Who really benefits when airlines are penalized?

Although the U.S. Department of Transportation fined seven airlines a total of $1.7 million last year for violating its controversial tarmac-delay rule, most of it went straight to the U.S. Treasury. Why isn’t the money awarded to the passengers who sat on planes for hours before taking off?

That’s a question passengers like Christy Wood often ask me. Although she’s never been stuck on a parked plane, it surprised her to learn airlines face civil penalties of up to $27,500 per passenger for each violation. That’s a tidy sum that could help make a planeload of passengers a little happier.

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“I don’t understand why the government gets to collect that money,” says Wood, who works for the state of Oregon. “We, the passengers, are the ones suffering — why shouldn’t the airline pay that $27,500 to each passenger on that flight?”

The tarmac-delay rules set time limits for domestic and international flights waiting for clearance to take off. Carriers have to provide adequate food and water after two hours, as well as working lavatories and any medical treatment necessary. The airline industry argued that the rules, adopted in 2009 and 2011, would encourage airlines to cancel flights, but so far there’s little evidence the regulations have triggered the widespread cancellations predicted by the industry.

Wood’s question is a charged one for inconvenienced passengers. When something goes wrong, why aren’t travelers the beneficiaries of the money collected?

The answer is fascinating and, at the same time, frustrating. Since the tarmac-delay regulations became effective, the DOT has issued cease-and-desist orders assessing civil penalties in 15 cases involving 43 flights for violations of the tarmac-delay rule. Total civil penalties so far: $3,550,000.

That averages $82,558 per flight. Assuming each flight had 200 passengers, that works out to $412 per passenger — far from the maximum the DOT could fine, but not a bad way to say “I’m sorry.”

Advocates say that no matter who gets the money, the punishment is not much of a deterrent.

“The fines are merely a slap on the wrist to airlines and are often negotiated down significantly,” says Kevin Mitchell, chairman of the Business Travel Coalition, which advocates for frequent air travelers and their employers. “Now that the airline industry has consolidated through mergers to three mega-network airlines, disregard for consumers’ interests will likely only increase.”

Kendall Creighton, a spokeswoman for FlyersRights, one of the groups that pushed for the creation of the new tarmac-delay laws, says the problem is simple. “The government is too close with the airlines and too close with the airports,” she says. “DOT is adverse to cracking down on the industry and paying out to the affected passengers.”

The law requires the money collected from the airlines to be paid to the U.S. Treasury. There is nothing in the regulation that allows payment of civil penalties to go to affected consumers. But that doesn’t necessarily mean consumers are left uncompensated.

“In many of its consent orders for violations of the tarmac-delay rule, the Department’s Office of Aviation Enforcement and Proceedings negotiates settlements for violations of the tarmac-delay rule with airlines where some compensation is provided directly to affected consumers,” says DOT spokeswoman Caitlin Harvey.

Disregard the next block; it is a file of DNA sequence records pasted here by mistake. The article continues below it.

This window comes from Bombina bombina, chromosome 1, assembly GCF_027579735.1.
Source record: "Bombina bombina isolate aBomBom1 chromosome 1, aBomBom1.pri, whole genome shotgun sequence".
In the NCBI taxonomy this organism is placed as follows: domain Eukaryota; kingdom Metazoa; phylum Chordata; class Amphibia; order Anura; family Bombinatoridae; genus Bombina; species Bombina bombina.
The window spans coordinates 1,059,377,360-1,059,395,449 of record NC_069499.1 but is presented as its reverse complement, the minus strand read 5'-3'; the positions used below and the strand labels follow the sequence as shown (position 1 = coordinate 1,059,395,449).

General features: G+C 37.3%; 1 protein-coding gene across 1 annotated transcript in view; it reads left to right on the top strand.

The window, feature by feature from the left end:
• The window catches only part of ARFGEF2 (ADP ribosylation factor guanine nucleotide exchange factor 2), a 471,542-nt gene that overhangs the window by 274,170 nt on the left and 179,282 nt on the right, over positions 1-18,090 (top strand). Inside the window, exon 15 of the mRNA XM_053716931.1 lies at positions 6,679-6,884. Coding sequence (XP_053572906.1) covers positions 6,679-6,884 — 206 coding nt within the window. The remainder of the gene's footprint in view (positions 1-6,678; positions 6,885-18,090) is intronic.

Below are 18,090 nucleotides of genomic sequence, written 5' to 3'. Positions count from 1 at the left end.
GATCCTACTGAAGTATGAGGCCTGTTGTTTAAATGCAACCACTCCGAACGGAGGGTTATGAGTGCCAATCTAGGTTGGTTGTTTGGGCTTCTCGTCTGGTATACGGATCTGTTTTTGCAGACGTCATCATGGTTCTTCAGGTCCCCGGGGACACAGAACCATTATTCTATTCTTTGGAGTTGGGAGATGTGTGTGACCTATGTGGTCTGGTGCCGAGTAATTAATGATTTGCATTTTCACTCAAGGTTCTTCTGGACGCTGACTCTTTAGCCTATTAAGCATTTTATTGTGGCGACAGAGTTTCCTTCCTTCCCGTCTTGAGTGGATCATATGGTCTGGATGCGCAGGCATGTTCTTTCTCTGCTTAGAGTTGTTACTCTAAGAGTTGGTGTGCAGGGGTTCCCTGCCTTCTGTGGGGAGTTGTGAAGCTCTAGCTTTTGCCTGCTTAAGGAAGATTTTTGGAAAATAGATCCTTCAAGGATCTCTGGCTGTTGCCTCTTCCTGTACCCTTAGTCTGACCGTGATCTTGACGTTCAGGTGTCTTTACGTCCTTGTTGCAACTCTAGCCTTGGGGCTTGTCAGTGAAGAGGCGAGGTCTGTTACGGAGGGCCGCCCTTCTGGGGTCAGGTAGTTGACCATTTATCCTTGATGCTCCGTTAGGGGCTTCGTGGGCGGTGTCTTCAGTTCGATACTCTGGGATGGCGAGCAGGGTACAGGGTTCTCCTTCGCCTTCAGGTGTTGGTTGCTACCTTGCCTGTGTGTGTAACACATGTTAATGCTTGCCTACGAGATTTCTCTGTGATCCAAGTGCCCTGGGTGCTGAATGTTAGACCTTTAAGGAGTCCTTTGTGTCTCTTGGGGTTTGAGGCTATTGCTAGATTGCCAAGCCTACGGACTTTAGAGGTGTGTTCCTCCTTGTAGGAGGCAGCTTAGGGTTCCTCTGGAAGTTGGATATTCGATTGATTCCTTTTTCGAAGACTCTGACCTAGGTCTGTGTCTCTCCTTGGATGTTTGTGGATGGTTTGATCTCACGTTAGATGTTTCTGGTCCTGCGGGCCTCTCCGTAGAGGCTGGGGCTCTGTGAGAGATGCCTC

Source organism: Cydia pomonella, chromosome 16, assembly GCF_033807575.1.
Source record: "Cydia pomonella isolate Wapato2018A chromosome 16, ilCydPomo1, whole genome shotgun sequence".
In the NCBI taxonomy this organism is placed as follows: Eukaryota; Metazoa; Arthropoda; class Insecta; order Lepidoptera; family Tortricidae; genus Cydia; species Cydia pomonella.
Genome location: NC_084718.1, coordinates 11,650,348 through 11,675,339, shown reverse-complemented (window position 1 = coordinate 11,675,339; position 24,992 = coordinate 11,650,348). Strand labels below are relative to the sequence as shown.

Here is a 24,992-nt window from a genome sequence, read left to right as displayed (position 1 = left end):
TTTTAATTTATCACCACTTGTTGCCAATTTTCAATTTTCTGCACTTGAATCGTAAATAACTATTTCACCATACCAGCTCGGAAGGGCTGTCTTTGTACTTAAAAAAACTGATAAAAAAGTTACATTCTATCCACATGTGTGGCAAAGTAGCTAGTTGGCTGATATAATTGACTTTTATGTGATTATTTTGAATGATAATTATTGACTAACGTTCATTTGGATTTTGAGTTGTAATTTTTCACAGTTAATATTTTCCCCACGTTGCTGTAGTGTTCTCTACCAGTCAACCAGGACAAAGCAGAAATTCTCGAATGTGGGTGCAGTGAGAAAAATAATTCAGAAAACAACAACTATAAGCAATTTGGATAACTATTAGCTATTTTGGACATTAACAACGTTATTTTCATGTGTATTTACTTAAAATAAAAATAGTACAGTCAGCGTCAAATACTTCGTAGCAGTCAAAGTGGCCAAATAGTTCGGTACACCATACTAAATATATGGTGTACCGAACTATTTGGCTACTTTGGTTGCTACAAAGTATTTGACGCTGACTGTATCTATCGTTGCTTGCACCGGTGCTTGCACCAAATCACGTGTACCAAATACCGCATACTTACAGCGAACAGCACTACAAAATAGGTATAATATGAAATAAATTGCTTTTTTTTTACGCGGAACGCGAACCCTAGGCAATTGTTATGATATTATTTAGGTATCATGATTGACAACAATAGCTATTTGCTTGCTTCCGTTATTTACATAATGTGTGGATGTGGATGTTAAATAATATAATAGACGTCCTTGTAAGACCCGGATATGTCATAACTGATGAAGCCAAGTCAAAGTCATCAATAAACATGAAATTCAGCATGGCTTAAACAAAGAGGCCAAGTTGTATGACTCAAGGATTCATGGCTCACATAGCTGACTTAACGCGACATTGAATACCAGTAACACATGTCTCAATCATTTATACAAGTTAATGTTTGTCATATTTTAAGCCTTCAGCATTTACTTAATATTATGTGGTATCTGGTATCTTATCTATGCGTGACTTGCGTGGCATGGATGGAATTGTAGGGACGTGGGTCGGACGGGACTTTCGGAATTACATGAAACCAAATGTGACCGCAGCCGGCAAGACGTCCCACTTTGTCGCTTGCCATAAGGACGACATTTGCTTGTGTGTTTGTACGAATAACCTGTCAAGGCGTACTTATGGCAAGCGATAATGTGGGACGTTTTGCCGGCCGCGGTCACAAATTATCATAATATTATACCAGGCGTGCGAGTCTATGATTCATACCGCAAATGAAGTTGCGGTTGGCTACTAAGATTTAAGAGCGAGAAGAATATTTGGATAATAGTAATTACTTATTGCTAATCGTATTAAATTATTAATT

In 2011, American Eagle Airlines, now called Envoy Air, was fined $900,000 for forcing passengers to remain on the tarmac for more than three hours without the opportunity to deplane. After that, regulators cut a deal with the carrier. They offered American Eagle a $250,000 credit for refunds, vouchers and frequent-flier miles for passengers on the affected flights.

In 2012, the DOT fined JetBlue Airways $90,000 for failing to adequately notify passengers they had the opportunity to deplane an aircraft that was at the gate for a lengthy period with the door open. Of that amount, regulators credited JetBlue $25,000 for travel vouchers provided to passengers on the affected flight.

The largest tarmac-delay fine to date, $1.1 million against United Airlines, also ended in a settlement. Last year, the airline was fined for forcing passengers to remain on the tarmac for more than three hours without the opportunity to deplane and didn’t make sure lavatories were working for the duration of the lengthy tarmac delay. The DOT credited United $185,000 of that amount to the carrier for refunds, vouchers, and frequent-flier miles issued to passengers.

How about other airline fines? There, too, regulators have figured out a way to defer some of the compensation to affected passengers.

For example, in May 2013, the DOT fined Southwest Airlines $150,000 for failing to provide a timely written response to a disability-related complaint, as well as some general questions from passengers. The agency credited Southwest $115,000 for “monetary compensation” given straight to affected passengers.

And finally, last November, the DOT fined US Airways $1.2 million for failing to adequately help passengers with disabilities move within the terminal. It credited the airline $35,000 for vouchers provided to passengers in Philadelphia and Charlotte.

Is it enough? Maybe, maybe not.

Regulations affecting tarmac delays and accommodating passengers with disabilities don’t require the airlines to compensate passengers directly. Other rules, notably those for denied boarding, force an airline to pay passengers when they’re in violation.